Part 2: Refinishing wood bar stools

FIX THIS - Last week, I showed you how I took apart an old, wood barstool, stripped the stain and refinished it to match my new kitchen! Well, I wasn’t done yet! I still had to reupholster the cushion seat.  I was extremely intimidated by the potential process, but after a quick call to my mom, I knew this was something I could easily do! 

 

Here's what you'll need:

 

  • Flat head screw driver
  • Needle nose pliers
  • Upholstery stapler
  • Upholstery fabric
  • Upholstery thread
  • Upholstery needles
  • Sewing machine
  • Fabric scissors
  • Pins
  • Seam ripper

 

Directions:

 

To start, I flipped the seat cushion over and started removing what seemed like 2 million staples. I used two different tools to get the job done: a flat head screw driver, and needle nose pliers. Whoever made this in the first place definitely made sure that this cushion was secure! 

 

Once that was FINALLY completed, I carefully removed the fabric from the seat, salvaging the foam of the cushion.

 

Next, I took my seam ripper and carefully removed the thread that held the cushion together. It is important to not rip the fabric in this step, because each piece of old fabric will serve as your new pattern!

 

I chose a neutral, commercial grade upholstery fabric for my new cushions, and laid it out on a large, flat surface.

 

Then, I took my new pattern, or the old pieces of fabric that used to make up the seat cushion to my barstool, and placed those wrong side to right side on top of the new fabric.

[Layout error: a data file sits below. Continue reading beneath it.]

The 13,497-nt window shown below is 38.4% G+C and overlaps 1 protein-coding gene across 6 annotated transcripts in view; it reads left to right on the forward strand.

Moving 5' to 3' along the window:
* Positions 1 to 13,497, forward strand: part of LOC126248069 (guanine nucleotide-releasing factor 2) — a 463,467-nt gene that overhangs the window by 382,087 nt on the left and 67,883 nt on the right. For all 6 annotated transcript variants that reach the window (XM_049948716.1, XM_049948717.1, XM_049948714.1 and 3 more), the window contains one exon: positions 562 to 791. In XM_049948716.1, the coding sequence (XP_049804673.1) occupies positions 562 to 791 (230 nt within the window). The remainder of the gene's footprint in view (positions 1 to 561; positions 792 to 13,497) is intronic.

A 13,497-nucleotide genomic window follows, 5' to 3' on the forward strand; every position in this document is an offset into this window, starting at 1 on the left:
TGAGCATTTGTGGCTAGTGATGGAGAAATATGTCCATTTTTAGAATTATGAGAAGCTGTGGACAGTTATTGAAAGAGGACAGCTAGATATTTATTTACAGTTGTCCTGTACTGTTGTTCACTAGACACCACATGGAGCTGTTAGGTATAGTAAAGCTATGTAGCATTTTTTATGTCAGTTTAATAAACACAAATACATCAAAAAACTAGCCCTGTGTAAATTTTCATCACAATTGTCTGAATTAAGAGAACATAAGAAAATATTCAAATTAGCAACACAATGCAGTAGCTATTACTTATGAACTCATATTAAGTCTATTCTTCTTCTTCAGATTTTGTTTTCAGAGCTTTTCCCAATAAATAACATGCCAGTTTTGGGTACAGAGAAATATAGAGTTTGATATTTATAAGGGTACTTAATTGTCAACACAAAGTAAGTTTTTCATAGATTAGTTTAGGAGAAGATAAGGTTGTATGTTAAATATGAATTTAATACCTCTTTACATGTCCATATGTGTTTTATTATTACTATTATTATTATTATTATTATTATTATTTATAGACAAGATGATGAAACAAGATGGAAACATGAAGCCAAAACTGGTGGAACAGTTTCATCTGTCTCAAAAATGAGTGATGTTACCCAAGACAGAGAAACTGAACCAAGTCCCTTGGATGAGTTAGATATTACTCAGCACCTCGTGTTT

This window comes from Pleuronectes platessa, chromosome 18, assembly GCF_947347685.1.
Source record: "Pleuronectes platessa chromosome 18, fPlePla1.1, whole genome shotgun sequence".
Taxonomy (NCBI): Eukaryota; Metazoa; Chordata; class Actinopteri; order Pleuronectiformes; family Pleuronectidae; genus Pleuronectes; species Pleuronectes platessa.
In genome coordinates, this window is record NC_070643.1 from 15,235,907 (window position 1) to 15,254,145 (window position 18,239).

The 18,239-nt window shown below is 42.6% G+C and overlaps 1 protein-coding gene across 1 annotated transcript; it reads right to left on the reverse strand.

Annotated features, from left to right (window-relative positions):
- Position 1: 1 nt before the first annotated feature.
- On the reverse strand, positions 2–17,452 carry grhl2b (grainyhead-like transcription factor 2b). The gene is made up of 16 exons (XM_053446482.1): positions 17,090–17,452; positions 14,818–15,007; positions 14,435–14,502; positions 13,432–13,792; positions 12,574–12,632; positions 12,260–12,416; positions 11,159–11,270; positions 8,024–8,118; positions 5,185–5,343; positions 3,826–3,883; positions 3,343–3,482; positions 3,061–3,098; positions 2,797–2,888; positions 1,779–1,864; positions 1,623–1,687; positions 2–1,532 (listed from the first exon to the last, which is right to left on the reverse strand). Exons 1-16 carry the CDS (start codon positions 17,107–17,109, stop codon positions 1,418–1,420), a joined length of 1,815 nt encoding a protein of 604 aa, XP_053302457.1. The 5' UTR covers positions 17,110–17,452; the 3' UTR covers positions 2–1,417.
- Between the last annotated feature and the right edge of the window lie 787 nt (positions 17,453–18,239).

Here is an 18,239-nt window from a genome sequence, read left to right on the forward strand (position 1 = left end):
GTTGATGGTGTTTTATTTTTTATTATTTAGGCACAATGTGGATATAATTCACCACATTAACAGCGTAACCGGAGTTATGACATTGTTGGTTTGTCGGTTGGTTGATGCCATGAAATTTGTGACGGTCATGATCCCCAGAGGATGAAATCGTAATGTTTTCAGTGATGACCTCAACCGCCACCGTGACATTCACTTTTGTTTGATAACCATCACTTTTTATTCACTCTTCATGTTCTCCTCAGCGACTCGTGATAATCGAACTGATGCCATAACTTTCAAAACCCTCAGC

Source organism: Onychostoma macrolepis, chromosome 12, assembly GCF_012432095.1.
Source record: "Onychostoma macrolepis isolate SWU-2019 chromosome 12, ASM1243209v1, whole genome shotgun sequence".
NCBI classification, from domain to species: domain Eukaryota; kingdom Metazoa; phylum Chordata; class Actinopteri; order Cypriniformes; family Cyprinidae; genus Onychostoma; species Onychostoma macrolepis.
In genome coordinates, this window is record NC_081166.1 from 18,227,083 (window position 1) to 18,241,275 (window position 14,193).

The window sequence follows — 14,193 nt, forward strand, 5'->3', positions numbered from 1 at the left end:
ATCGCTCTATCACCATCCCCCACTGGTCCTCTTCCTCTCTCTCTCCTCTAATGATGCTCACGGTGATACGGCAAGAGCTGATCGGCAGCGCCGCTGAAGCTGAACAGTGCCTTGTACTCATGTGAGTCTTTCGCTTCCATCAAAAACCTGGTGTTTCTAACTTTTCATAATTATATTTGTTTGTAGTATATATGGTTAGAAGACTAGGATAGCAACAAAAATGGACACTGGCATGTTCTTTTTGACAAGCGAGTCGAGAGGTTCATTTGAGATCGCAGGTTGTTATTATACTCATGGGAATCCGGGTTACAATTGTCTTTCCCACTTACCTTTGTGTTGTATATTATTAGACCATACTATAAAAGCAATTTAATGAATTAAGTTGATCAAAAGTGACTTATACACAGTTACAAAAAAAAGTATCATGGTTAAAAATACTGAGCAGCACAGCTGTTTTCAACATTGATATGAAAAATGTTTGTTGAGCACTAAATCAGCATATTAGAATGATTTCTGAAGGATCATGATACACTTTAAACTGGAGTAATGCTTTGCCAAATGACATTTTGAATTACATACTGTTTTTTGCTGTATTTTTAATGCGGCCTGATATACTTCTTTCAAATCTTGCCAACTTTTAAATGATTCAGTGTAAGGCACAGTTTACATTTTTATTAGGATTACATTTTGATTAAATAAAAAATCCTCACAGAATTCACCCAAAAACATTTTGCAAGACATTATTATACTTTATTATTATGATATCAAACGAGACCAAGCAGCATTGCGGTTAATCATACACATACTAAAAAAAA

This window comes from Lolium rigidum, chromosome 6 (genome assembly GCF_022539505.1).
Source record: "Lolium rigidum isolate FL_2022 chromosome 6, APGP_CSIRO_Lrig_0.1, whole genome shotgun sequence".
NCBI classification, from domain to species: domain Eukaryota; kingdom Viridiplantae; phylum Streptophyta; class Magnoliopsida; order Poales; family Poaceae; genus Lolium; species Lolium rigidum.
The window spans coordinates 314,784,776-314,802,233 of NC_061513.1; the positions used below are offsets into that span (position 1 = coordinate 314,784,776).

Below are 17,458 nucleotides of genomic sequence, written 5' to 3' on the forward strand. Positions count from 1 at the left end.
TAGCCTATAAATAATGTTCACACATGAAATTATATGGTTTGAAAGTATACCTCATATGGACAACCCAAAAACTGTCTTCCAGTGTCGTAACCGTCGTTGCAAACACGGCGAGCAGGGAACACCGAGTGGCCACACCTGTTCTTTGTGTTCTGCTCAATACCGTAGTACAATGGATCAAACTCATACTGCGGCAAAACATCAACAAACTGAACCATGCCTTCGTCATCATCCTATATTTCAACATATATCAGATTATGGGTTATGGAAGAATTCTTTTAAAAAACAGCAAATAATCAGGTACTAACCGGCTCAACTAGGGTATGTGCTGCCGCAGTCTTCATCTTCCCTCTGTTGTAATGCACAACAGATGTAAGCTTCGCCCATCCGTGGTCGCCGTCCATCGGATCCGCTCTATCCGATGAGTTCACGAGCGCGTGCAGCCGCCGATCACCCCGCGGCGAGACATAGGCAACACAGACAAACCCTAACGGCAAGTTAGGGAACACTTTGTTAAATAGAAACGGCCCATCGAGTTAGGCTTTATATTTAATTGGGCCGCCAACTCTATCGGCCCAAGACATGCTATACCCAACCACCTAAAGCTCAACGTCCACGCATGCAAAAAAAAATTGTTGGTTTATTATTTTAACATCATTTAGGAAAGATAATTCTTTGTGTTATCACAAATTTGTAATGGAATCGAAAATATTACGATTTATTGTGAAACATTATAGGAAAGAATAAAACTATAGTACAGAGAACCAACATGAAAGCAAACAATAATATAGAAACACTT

I pinned it in place, and using fabric scissors, then cut out the new fabric.

 

Next, I pinned the new pieces of fabric together to rebuild the cushion, matching right side to right side.

 

I then grabbed my sewing machine, upholstery thread and upholstery needles and started sewing. Using these materials insures the new cushion gets stitched together properly.

 

Once I was done, I turned it right side out and fit it over the salvaged foam and wood board.

 

Next up, I grabbed the stapler.  I flipped the cushion over, pulled the fabric tight, and with my upholstery stapler, attached the fabric back onto the seat. If you’re doing the same, make sure you watch where the screw holes are on the seat bottom. You’ll need to know where to re-attach the piece when you’re finished!!!

 

I attached the new cushion to my base and was done!

 

Since I found the fabric on sale, the whole project, for 3 bar stools, cost me less than what it would cost to buy one brand new bar stool. 

Copyright 2016 KUSA


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